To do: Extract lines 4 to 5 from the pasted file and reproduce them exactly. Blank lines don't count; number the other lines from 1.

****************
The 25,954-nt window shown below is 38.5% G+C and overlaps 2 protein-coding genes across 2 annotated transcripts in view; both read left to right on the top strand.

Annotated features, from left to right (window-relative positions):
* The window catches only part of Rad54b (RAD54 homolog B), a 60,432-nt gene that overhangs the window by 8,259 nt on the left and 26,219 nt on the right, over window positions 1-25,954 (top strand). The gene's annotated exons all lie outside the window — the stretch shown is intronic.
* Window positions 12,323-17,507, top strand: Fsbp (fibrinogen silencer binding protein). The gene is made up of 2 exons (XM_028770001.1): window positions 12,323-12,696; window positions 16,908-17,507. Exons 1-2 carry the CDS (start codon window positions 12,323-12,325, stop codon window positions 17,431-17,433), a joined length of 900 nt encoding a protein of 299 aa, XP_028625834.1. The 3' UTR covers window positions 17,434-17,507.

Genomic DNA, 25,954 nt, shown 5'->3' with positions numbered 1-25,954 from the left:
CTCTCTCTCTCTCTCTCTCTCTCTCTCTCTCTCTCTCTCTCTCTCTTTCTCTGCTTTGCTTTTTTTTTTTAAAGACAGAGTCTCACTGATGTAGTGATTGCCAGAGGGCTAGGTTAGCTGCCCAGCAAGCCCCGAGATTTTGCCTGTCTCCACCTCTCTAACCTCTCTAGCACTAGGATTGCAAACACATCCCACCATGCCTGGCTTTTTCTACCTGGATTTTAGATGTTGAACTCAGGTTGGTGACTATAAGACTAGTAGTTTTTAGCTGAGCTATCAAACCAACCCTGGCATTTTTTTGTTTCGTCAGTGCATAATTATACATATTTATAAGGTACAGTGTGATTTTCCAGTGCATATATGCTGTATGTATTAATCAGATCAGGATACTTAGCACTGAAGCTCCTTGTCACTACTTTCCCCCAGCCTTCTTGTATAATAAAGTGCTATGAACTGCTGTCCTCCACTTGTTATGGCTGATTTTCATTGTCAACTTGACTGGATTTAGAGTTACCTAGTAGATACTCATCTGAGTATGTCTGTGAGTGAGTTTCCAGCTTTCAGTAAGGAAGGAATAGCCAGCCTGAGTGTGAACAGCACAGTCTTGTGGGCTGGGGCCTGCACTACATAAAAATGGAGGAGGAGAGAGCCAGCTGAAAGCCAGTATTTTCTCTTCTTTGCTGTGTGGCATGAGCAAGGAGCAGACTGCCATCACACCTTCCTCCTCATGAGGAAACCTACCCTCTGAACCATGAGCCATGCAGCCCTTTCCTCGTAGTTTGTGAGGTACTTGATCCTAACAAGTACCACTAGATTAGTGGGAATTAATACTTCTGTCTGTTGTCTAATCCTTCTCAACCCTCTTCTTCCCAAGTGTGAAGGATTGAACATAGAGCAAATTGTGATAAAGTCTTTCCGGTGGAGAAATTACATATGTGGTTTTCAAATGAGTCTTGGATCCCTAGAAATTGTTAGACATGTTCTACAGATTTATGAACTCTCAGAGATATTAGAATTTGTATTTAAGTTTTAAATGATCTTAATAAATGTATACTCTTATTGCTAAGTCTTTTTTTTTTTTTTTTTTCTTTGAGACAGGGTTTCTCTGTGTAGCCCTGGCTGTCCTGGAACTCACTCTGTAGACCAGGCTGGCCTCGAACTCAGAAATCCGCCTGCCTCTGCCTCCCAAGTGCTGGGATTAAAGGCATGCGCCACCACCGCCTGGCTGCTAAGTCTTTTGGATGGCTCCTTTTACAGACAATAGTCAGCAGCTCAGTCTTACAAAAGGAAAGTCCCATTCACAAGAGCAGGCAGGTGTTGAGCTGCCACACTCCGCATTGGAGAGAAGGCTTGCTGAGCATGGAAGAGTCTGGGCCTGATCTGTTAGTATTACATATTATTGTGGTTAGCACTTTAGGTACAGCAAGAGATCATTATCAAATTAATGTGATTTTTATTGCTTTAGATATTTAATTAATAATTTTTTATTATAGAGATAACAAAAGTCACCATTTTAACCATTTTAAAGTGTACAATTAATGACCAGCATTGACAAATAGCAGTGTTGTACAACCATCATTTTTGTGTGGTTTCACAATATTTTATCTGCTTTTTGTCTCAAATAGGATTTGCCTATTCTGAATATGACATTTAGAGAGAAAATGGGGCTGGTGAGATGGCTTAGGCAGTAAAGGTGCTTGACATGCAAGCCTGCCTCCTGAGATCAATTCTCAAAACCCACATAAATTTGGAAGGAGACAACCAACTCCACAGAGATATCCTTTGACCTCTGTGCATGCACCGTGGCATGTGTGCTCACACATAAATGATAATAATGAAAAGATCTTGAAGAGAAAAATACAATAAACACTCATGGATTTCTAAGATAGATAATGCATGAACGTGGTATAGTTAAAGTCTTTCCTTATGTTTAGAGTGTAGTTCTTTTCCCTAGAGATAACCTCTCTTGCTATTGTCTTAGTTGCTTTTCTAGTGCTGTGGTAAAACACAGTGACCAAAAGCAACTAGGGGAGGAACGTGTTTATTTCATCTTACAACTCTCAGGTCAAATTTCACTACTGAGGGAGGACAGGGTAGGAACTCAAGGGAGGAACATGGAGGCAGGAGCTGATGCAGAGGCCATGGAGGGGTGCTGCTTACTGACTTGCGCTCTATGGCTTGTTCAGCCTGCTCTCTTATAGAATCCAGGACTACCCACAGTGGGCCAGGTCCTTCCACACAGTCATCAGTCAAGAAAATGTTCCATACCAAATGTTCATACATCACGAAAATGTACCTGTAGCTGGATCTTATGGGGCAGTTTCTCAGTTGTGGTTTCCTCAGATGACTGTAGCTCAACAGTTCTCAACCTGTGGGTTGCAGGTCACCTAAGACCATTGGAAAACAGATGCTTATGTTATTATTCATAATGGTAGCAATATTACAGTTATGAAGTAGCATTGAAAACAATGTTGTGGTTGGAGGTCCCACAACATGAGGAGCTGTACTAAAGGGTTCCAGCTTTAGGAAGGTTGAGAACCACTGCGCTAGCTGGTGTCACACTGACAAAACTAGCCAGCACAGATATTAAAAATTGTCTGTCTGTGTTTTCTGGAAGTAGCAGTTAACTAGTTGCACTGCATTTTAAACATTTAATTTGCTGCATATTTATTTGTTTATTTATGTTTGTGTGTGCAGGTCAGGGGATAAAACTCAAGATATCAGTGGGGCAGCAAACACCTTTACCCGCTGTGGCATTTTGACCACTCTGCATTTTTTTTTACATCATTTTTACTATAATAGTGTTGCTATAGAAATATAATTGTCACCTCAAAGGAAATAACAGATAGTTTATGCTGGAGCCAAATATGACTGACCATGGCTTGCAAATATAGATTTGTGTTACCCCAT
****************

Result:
* Window positions 12,323-17,507, top strand: Fsbp (fibrinogen silencer binding protein). The gene is made up of 2 exons (XM_028770001.1): window positions 12,323-12,696; window positions 16,908-17,507. Exons 1-2 carry the CDS (start codon window positions 12,323-12,325, stop codon window positions 17,431-17,433), a joined length of 900 nt encoding a protein of 299 aa, XP_028625834.1. The 3' UTR covers window positions 17,434-17,507.

Genomic DNA, 25,954 nt, shown 5'->3' with positions numbered 1-25,954 from the left: